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The BEST Fat, Nuts, and Seeds to Eat to Eliminate Pain and Inflammation

The best fat, nuts and seeds to eat to eliminate pain and inflammation

Do you want some powerful information that can help you control inflammation and pain inside of your body?

If you suffer from an autoimmune-related condition, or you have joint pain, inflammation, or heart damage, there is an incredibly important fat that you need to know about.

Linoleic acid is an essential fat inside of the body that’s found in a lot of different types of foods.

It’s needed in the system, but a standard American diet has way too much of it. 99% of people put too much linoleic acid in their system, and you may be one of them.

I’m going to show you the most common oils, fats and foods that linoleic acid can be found in, and it’s known as omega-6.


We need some forms of healthy omega-6s in the body, but most foods have way too much omega-6 compared to the omega-3s that lower inflammation levels.

The unhealthy linoleic acid and polyunsaturated fats (or PUFAs) commonly found in seeds, nuts, and oils made from them can create a metabolic poison.

A lot of health-conscious physicians will agree that PUFAs, seed oils, and vegetable oils are creating major health problems in the United States. 

This includes liver problems, cholesterol problems, heart issues, and inflammation.

Avoiding these oils is very important, but we can’t just add in more omega-3s to balance out omega-6s. We need to find out what foods contain the most omega-6.


Saturated fat has taken the brunt of the blame for heart disease in America over the last 40-50 years.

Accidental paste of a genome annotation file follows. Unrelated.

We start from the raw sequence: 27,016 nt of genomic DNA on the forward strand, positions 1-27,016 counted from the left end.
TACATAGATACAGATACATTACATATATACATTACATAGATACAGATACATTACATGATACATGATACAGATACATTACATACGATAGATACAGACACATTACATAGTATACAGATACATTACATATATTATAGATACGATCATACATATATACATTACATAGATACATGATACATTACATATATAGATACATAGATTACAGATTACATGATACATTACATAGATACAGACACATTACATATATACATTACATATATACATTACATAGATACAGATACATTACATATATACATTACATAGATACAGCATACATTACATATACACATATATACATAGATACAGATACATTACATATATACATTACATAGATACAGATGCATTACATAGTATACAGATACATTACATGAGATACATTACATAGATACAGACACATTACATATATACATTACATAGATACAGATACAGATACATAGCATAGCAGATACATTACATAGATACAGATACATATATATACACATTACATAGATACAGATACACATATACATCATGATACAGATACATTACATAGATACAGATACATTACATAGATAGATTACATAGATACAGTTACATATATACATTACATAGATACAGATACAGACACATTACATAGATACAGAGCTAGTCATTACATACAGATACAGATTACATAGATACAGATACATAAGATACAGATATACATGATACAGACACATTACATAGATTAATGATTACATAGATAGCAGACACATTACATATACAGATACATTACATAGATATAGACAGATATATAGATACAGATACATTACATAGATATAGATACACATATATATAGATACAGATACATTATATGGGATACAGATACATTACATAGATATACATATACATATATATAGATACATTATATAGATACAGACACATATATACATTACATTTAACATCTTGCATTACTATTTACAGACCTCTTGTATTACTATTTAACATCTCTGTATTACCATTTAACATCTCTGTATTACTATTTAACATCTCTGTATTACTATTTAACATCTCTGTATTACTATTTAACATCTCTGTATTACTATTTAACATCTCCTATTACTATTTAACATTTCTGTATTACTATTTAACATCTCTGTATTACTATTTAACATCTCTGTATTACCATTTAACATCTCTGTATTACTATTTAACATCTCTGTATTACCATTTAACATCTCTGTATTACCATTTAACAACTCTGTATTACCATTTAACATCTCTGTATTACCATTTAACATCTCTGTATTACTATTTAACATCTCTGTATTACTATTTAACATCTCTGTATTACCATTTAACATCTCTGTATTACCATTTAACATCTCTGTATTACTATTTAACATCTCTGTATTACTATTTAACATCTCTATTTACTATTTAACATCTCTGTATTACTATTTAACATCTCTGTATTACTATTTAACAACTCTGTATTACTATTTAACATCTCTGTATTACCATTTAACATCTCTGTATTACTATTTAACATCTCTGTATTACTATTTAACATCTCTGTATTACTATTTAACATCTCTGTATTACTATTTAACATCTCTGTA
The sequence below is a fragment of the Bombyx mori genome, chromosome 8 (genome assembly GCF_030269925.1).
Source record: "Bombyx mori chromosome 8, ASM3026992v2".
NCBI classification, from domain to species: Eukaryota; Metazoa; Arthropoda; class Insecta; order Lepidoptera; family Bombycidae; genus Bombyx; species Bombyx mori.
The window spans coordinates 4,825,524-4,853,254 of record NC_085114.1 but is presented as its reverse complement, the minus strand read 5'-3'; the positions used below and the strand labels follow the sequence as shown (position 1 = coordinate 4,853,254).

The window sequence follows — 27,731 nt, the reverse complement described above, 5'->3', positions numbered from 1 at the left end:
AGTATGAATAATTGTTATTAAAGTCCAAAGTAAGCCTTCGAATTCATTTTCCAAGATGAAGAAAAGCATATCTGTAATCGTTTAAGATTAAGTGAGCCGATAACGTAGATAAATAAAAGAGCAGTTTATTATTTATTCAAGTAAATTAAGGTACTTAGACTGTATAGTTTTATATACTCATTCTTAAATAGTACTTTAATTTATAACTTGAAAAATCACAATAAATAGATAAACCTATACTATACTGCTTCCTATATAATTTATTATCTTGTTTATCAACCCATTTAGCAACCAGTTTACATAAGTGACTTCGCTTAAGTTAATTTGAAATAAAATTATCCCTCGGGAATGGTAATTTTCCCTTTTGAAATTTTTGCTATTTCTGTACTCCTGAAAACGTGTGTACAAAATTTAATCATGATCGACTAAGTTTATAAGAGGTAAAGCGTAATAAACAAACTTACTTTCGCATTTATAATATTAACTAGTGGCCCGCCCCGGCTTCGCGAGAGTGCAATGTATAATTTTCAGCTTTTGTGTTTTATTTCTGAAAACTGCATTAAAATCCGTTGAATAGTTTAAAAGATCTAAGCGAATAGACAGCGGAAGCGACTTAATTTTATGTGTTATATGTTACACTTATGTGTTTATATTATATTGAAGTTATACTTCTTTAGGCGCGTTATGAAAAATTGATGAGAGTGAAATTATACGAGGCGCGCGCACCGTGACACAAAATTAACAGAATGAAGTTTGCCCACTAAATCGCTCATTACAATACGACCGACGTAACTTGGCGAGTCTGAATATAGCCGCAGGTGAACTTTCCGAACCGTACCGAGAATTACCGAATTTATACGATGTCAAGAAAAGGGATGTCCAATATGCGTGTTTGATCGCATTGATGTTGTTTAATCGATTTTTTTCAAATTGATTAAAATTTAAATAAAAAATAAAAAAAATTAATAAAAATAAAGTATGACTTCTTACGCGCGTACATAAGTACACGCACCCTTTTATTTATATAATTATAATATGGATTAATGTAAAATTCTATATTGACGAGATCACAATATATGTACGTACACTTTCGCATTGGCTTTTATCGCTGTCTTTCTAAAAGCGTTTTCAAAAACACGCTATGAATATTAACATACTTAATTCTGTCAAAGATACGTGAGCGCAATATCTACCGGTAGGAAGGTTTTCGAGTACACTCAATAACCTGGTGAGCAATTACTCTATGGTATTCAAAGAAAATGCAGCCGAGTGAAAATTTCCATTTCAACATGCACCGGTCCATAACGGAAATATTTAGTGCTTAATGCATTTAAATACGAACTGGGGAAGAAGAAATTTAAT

However, the more we’ve cut saturated fats and created low- and no-fat products, the more heart disease rates have increased.

The more we take saturated fat and real fat out of products, the more linoleic acid and sugar have to be used.

The amount of linoleic acid in the standard American diet has gone from 2-3 grams a day 150 years ago to 30-40 grams a day today.

Linoleic acid used to make up 1-3% of the energy inside of our body; now it makes up 15-20%.

It congests the cells and can take a long time to get out of your body. 


It might even be the reason why your liver is not doing well, your weight keeps going up, you can’t get your cholesterol under control, or you’re having a lot of joint pain.

At a molecular level, linoleic acid consumption damages your metabolism and impacts your body’s ability to generate energy in your mitochondria.

It’s also likely the primary factor that increases obesity, cancer, heart disease, diabetes, and dementia.

There’s also compelling evidence that shows eliminating seeds, oils, and nuts that are high in linoleic acid from your diet will reduce your risk of sunburn and skin cancer.

This is because susceptibility to UV radiation damage is controlled by how much linoleic acid is in your diet!

You might need to use way less sunscreen if you just consume the right kind of oils and get these foods dialed down in your system.

So let’s take a look at the biggest culprits.

Oils To Stay Away From

When it comes to cooking oils, these are the ones that are going to have the most linoleic acid.